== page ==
“The gun was, um, black and a lot like yours, I guess.”
“What about clothing? Did you see what he was wearing?”
While I talked with Saylor, my partner was saddled with the other two witnesses over by our patrol car. I took down her description of the guy and radioed in the details about both the perp and her car to dispatch to put out as an all-points bulletin.
“I’m really sorry this happened to you,” I reiterated and I meant it. It was a shitty position to be in.
“I honestly don’t even really care about the car or any of the clothes – it’s just my granddad’s guitar was in the back seat and I really want it back,” she said and wiped at her face.
“Okay, is there anything else you can tell me about the car?” I asked. “Do you happen to know the plate number or anything?”
“Oh, yeah, it’s Washington plates.” She rolled those spectacular eyes of hers and added sardonically, “Obviously.” She blew out an unhappy breath and rattled off the number, peeking around my arm at my notepad to make sure I got it right. “Five-zero-four dash the letters W, D, and E.”
I got on the radio and called it in, reiterating the make, model, and adding the detail of the plate number for dispatch to add to the APB out on the car.
There was no telling what the guy was running from but most times a carjacking like that? The perp was trying to make a getaway from something much worse, more violent, and I couldn’t exactly say I was surprised about that, especially in this neighborhood. A lot of shit went down in this part of the city, unfortunately. It was one of the poorer neighborhoods full of drugs with a bunch of robberies going down weekly.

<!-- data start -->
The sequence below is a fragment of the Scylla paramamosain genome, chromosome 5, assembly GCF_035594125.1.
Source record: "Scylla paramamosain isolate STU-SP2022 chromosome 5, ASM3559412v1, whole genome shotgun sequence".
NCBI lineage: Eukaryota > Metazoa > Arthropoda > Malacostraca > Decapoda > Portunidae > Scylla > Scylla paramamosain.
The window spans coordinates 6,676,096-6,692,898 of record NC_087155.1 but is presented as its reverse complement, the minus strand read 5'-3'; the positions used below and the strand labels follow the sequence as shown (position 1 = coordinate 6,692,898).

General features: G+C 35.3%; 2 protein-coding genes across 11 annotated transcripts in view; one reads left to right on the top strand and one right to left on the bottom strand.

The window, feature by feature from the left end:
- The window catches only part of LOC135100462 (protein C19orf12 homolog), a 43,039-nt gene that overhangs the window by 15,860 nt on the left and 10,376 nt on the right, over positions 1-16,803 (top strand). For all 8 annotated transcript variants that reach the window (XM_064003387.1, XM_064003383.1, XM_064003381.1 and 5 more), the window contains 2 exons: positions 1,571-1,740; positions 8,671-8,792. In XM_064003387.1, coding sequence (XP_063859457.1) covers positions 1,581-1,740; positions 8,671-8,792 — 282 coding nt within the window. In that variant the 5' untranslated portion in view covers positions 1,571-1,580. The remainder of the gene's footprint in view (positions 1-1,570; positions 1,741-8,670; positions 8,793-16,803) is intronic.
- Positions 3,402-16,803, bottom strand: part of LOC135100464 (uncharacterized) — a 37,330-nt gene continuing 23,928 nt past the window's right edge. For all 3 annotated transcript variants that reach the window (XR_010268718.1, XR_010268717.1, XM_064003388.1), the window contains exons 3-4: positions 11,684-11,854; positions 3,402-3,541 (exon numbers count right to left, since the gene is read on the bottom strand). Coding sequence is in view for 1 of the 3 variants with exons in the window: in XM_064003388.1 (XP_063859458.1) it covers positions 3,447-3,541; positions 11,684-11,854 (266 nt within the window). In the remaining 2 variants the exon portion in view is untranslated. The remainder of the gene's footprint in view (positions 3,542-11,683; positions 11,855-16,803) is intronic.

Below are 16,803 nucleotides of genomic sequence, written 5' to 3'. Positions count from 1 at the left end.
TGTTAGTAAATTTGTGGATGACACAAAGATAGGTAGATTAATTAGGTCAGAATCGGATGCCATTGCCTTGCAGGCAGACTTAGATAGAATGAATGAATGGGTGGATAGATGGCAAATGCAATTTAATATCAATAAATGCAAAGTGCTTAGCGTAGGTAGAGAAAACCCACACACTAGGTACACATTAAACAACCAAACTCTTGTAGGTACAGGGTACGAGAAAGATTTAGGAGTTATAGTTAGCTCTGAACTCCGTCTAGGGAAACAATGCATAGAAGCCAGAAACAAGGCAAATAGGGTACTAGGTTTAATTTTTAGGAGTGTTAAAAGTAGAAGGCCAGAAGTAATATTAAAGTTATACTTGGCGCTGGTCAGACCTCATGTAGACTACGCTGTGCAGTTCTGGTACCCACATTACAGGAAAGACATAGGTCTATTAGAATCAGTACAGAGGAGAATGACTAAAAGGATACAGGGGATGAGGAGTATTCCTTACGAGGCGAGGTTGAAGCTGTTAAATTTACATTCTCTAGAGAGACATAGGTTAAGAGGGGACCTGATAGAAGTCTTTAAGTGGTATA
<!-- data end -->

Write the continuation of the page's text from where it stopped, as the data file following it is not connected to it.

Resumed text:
“Can I get you a ride somewhere?” I asked her, and she shook her head, miserably thrusting her hands into her jacket pockets.
“Even if you could, it’s not like I have any money for a hotel or anyplace to go. I had about forty bucks left to my name and that was in my guitar case.”
“Wow. You literally put everything on this guy, huh?” I asked and tried to keep any hint of accusation or derision out of my tone. She didn’t need judgment right now. It was probably the last thing she needed to be honest – I was pretty sure she knew exactly how stupid it was to have come all the way across the country for a guy. I felt my jaw tighten. Fucking scumbag to do her like that.
“You really trusted him, didn’t you?” I asked softly and she looked up at me sharply.
“Yeah,” she said quietly and tears slipped over her bottom lashes and coursed down her pale cheeks. There was something so raw and beautiful about it. The hurt radiating from her face, the ache in her heart represented in her eyes. She looked so tired, washed out by the lights strobing from the top of my car – her hair kissed by the light of the blue moon hanging low in the sky overhead.
For some reason, her pain and her fear was resonating with me unlike any other call I’d taken thus far. I didn’t quite know what I was thinking but there was something brewing in the back of my mind. I was just waiting for it to hit the front of my consciousness so I knew what it was.
Before any thoughts were fully formed, my radio crackled to life at my shoulder. Both my partner and I looked at each other.
“What?” Saylor asked nervously. “What is it?”
“Might have found your car, honey. Come on and get in.” My partner opened the back door of our patrol car and Saylor hesitated. She didn’t look nervous but there was something there. Maybe a bad memory when it came to the cops back where she was from. She looked up at me and I smiled and gave her a nod.
“We’ll take you to it,” I said, and put a light hand on the back of her shoulder. She stared me in the eyes for a long moment before giving a light nod and letting me guide her to the back of the car. I put my hand on her head absently to protect it from the roof and she settled into the hard plastic seat.